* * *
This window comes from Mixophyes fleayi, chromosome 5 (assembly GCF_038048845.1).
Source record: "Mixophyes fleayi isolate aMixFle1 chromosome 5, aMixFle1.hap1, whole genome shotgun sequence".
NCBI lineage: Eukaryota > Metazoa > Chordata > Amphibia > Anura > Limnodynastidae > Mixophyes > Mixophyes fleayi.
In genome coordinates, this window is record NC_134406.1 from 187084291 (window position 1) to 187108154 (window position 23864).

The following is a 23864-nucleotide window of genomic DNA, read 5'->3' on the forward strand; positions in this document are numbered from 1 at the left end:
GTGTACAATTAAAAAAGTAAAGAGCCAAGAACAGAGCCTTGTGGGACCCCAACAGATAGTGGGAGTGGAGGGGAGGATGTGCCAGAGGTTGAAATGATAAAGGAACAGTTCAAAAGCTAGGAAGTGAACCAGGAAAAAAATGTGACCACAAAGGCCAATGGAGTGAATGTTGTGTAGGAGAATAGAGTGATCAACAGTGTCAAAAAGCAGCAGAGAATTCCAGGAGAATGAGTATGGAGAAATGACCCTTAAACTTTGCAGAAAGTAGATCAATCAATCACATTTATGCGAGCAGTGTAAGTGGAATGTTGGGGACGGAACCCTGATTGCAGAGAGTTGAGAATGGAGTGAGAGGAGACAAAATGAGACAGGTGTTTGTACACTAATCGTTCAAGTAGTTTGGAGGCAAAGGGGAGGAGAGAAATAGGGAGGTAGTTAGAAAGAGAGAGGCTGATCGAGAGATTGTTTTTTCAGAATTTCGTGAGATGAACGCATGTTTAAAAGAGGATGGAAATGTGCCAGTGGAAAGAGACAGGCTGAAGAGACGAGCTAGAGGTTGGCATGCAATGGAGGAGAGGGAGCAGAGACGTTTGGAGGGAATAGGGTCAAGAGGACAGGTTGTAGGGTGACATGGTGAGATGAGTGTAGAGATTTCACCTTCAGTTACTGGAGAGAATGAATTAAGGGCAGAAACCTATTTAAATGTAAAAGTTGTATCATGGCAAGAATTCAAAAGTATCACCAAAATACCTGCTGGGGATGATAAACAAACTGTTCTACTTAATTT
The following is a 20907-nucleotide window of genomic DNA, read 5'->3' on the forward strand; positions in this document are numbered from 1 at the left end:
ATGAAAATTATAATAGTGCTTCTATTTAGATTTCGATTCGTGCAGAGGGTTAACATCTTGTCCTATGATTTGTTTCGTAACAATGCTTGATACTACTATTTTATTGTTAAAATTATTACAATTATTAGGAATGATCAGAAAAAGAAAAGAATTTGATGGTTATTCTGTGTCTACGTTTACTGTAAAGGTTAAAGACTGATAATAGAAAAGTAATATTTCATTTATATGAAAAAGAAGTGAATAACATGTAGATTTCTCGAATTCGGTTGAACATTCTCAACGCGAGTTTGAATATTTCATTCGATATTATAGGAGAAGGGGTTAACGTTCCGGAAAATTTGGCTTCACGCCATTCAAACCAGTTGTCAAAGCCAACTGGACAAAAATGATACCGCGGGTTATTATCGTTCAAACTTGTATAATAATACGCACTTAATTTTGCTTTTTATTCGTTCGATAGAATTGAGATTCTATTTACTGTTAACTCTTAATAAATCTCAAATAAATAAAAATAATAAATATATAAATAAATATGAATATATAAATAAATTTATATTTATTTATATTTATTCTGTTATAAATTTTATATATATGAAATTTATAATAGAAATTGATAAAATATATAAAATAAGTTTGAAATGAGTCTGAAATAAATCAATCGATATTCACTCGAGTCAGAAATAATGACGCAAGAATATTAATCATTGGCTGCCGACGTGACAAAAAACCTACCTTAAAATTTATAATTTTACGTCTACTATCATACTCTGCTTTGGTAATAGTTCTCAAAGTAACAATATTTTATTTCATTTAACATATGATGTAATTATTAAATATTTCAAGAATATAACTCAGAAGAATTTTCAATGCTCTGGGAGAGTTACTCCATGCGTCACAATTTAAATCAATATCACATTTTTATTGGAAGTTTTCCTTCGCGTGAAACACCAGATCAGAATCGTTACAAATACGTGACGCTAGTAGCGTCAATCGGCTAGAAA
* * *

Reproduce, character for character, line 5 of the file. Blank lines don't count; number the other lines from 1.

The following is a 23864-nucleotide window of genomic DNA, read 5'->3' on the forward strand; positions in this document are numbered from 1 at the left end: